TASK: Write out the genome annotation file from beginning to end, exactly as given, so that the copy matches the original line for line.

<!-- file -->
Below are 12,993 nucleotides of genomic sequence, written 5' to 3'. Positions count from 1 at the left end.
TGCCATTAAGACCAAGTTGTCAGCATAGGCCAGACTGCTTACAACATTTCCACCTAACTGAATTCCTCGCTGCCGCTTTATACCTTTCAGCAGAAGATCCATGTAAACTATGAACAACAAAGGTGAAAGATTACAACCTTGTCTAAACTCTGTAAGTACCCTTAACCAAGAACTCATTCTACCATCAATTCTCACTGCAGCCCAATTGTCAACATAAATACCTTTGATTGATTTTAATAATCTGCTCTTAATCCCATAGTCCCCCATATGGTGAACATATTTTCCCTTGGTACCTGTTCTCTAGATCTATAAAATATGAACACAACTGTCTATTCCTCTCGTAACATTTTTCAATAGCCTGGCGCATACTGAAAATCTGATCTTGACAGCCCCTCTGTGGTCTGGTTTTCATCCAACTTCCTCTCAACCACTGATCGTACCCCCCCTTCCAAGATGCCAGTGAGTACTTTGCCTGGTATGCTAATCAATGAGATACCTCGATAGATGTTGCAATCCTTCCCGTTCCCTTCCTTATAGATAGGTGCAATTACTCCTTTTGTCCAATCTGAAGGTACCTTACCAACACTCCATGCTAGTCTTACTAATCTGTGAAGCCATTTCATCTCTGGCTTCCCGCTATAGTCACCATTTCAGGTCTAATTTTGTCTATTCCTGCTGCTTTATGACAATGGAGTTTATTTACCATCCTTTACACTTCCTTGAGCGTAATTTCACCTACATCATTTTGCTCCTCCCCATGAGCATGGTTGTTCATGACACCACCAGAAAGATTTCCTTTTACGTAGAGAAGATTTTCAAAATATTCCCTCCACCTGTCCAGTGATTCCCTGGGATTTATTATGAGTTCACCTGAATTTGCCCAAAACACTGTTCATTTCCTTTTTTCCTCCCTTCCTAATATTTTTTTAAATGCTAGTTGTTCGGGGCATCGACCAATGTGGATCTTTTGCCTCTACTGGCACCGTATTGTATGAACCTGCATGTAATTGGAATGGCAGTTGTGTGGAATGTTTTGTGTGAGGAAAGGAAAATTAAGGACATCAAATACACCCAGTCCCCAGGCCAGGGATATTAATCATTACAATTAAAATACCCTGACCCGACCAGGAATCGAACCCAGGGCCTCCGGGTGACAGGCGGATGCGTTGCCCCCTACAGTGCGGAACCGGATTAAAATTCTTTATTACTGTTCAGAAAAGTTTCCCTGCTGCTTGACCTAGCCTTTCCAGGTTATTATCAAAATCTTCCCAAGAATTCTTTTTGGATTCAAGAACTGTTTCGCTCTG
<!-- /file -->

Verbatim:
Below are 12,993 nucleotides of genomic sequence, written 5' to 3'. Positions count from 1 at the left end.
TGCCATTAAGACCAAGTTGTCAGCATAGGCCAGACTGCTTACAACATTTCCACCTAACTGAATTCCTCGCTGCCGCTTTATACCTTTCAGCAGAAGATCCATGTAAACTATGAACAACAAAGGTGAAAGATTACAACCTTGTCTAAACTCTGTAAGTACCCTTAACCAAGAACTCATTCTACCATCAATTCTCACTGCAGCCCAATTGTCAACATAAATACCTTTGATTGATTTTAATAATCTGCTCTTAATCCCATAGTCCCCCATATGGTGAACATATTTTCCCTTGGTACCTGTTCTCTAGATCTATAAAATATGAACACAACTGTCTATTCCTCTCGTAACATTTTTCAATAGCCTGGCGCATACTGAAAATCTGATCTTGACAGCCCCTCTGTGGTCTGGTTTTCATCCAACTTCCTCTCAACCACTGATCGTACCCCCCCTTCCAAGATGCCAGTGAGTACTTTGCCTGGTATGCTAATCAATGAGATACCTCGATAGATGTTGCAATCCTTCCCGTTCCCTTCCTTATAGATAGGTGCAATTACTCCTTTTGTCCAATCTGAAGGTACCTTACCAACACTCCATGCTAGTCTTACTAATCTGTGAAGCCATTTCATCTCTGGCTTCCCGCTATAGTCACCATTTCAGGTCTAATTTTGTCTATTCCTGCTGCTTTATGACAATGGAGTTTATTTACCATCCTTTACACTTCCTTGAGCGTAATTTCACCTACATCATTTTGCTCCTCCCCATGAGCATGGTTGTTCATGACACCACCAGAAAGATTTCCTTTTACGTAGAGAAGATTTTCAAAATATTCCCTCCACCTGTCCAGTGATTCCCTGGGATTTATTATGAGTTCACCTGAATTTGCCCAAAACACTGTTCATTTCCTTTTTTCCTCCCTTCCTAATATTTTTTTAAATGCTAGTTGTTCGGGGCATCGACCAATGTGGATCTTTTGCCTCTACTGGCACCGTATTGTATGAACCTGCATGTAATTGGAATGGCAGTTGTGTGGAATGTTTTGTGTGAGGAAAGGAAAATTAAGGACATCAAATACACCCAGTCCCCAGGCCAGGGATATTAATCATTACAATTAAAATACCCTGACCCGACCAGGAATCGAACCCAGGGCCTCCGGGTGACAGGCGGATGCGTTGCCCCCTACAGTGCGGAACCGGATTAAAATTCTTTATTACTGTTCAGAAAAGTTTCCCTGCTGCTTGACCTAGCCTTTCCAGGTTATTATCAAAATCTTCCCAAGAATTCTTTTTGGATTCAAGAACTGTTTCGCTCTG